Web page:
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Blake Lapthorn's Thames Valley HR forum - 21 may 2013
Blake Lapthorn's Thames Valley HR forum - 21 may 2013
Blake Lapthorn's Thames Valley HR forum - 21 may 2013
Blake Lapthorn's Thames Valley HR forum - 21 may 2013
Blake Lapthorn's Thames Valley HR forum - 21 may 2013
Blake Lapthorn's Thames Valley HR forum - 21 may 2013
Blake Lapthorn's Thames Valley HR forum - 21 may 2013
Blake Lapthorn's Thames Valley HR forum - 21 may 2013
Blake Lapthorn's Thames Valley HR forum - 21 may 2013
Blake Lapthorn's Thames Valley HR forum - 21 may 2013
Blake Lapthorn's Thames Valley HR forum - 21 may 2013
Blake Lapthorn's Thames Valley HR forum - 21 may 2013
Blake Lapthorn's Thames Valley HR forum - 21 may 2013
Blake Lapthorn's Thames Valley HR forum - 21 may 2013
Blake Lapthorn's Thames Valley HR forum - 21 may 2013
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Blake Lapthorn's Thames Valley HR forum - 21 may 2013

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Blake Lapthorn's Employment team held a forum on how to conduct an effective investigation on 21 May 2013 at Blake Lapthorn's Oxford office.

Blake Lapthorn's Employment team held a forum on how to conduct an effective investigation on 21 May 2013 at Blake Lapthorn's Oxford office.

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  • 1. Conducting an Effective InvestigationThames Valley HR Forum21 May 2013
  • 2. BackgroundEmployers need to bear in mind:The ACAS Code of Practice on Disciplinary andGrievance ProceduresThe need to identify a potentially fair reason fordismissalThe need to act reasonably when conducting adisciplinary investigation
  • 3. FairnessIn a conduct dismissal case the employer must showthat, at the time of dismissal:It believed the employee to be guilty of misconductIt had reasonable grounds for believing the employeewas guilty of that misconduct;At the time it held that belief, it had carried out asmuch investigation as was reasonable.(British Home Stores Ltd v Burchell)
  • 4. Preliminary IssuesNo right to be accompaniedConfidentialityWho conducts the investigation?Do you suspend?
  • 5. Obtaining the EvidenceInvestigation should be conducted “withoutunreasonable delay”Witness evidence and physical evidenceAre there health issues to investigate?
  • 6. How thorough do you have to be?You must conduct such investigation as is“reasonable in all the circumstances”How strong is the case against the employee?How serious are the allegations?The need to be even handed
  • 7. What if there is more than one suspect?You may be able to fairly dismiss all members of the group ofsuspected offenders provided:An act has been committed which, if committed by an individual,would justify dismissalThe employer has conducted a reasonable investigationThe employer reasonable believed that one or more personscould have committed the actThe employer acted reasonably in identifying the group ofemployees who could have committed the act and eachindividual was capable of doing soAs between the members of the group, the employer could notreasonably identify the individual perpetrator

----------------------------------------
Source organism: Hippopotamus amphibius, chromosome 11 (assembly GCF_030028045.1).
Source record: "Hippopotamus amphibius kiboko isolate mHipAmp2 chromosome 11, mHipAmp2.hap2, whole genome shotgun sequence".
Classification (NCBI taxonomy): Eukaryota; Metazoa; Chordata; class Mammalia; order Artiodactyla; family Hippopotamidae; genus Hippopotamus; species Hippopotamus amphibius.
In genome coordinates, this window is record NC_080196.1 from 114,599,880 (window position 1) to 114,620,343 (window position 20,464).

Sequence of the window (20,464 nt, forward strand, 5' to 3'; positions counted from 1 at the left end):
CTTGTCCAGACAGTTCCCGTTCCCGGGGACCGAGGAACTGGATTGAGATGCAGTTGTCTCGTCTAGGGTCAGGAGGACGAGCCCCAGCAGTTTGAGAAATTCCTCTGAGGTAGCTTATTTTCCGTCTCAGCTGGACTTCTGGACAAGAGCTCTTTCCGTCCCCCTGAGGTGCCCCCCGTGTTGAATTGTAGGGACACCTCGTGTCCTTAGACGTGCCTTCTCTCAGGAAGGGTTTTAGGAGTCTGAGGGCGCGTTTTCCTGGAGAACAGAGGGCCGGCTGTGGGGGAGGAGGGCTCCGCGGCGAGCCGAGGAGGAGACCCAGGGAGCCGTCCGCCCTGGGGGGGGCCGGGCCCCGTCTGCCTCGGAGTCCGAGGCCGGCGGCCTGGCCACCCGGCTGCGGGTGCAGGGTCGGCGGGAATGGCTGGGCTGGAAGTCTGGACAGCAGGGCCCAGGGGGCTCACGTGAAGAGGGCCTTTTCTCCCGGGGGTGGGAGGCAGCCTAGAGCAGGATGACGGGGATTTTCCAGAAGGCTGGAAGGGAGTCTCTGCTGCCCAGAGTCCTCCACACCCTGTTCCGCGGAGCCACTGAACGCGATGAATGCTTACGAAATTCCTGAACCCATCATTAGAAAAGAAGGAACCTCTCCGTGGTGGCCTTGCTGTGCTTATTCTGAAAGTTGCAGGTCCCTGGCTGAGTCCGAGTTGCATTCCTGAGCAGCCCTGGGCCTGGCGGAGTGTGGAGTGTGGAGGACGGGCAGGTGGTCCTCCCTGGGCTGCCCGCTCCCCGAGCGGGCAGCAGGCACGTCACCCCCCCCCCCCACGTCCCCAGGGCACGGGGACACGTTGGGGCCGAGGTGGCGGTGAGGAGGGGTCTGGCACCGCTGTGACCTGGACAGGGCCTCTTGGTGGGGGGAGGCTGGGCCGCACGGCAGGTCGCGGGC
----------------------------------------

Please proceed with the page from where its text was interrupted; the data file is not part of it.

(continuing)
• 8. Reluctant witness and requests for anonymityBalance between witnesses request for anonymity andemployee’s need to know the case against him. EAT guidance:The information given by the informant should be put in writing.When taking witness statements consider the following:– the date, time and place of observation and incidents;– the witness’s ability to observe the incident clearly and withaccuracy;– relevant circumstantial evidence; and– whether the witness has any reason to fabricate evidence.
  • 9. Reluctant witness and requests for anonymity(cont)Corroboration of witness evidence is desirable.It may be appropriate to enquire into the characterand background of the witness.If the witness is genuinely in fear of their identitybeing disclosed, the employer will need to decidewhether or not to continue with the disciplinaryprocess.If a decision is taken to continue, those conductingthe hearing should interview the witness and satisfythemselves as to the weight to be given to thewitness’ evidence.
  • 10. Reluctant witness and requests for anonymity(cont)Witness statements should be made available to theemployee accused of misconduct, if necessary, withappropriate omissions so as to avoid identification ofthe witness.If the accused raises issues which need to be put tothe witness, an adjournment may be desirable so thatthe chairman can make those enquiries.Full and careful notes should be taken at the hearing.If evidence is to be taken from an investigating officerat the hearing, it should be prepared in written form.
  • 11. Police involvement or criminal allegationsDoes it have a bearing on the employment?Employer should carry out it’s own investigation andnot delayObligation to carry out a reasonable investigationbefore dismissal remains
  • 12. Setting out the case and disclosing the evidenceNatural justice requires that the employee knows thecase against himEmployee must appreciate the severity of theallegations and the possible consequencesAllegations should be precisely framed – do notaccuse an employee of one thing and dismiss foranotherProvide the employee in advance with copies of theevidence that you intend to rely upon
  • 13. What if the employee raises a grievance or is offsick?Suspend the disciplinary process or deal with thegrievance and disciplinary issue concurrently?Is illness a contributory factor to the poorperformance or misconduct?Fitness to work and fitness to attend a meeting arenot the sameWhat’s the impact of any delay?Alternatives? – telephone; neutral location; writtensubmissions?
  • 14. Case StudyVicky SchollarSolicitor
  • 15. Conducting an Effective InvestigationThames Valley HR Forum21 May 2013

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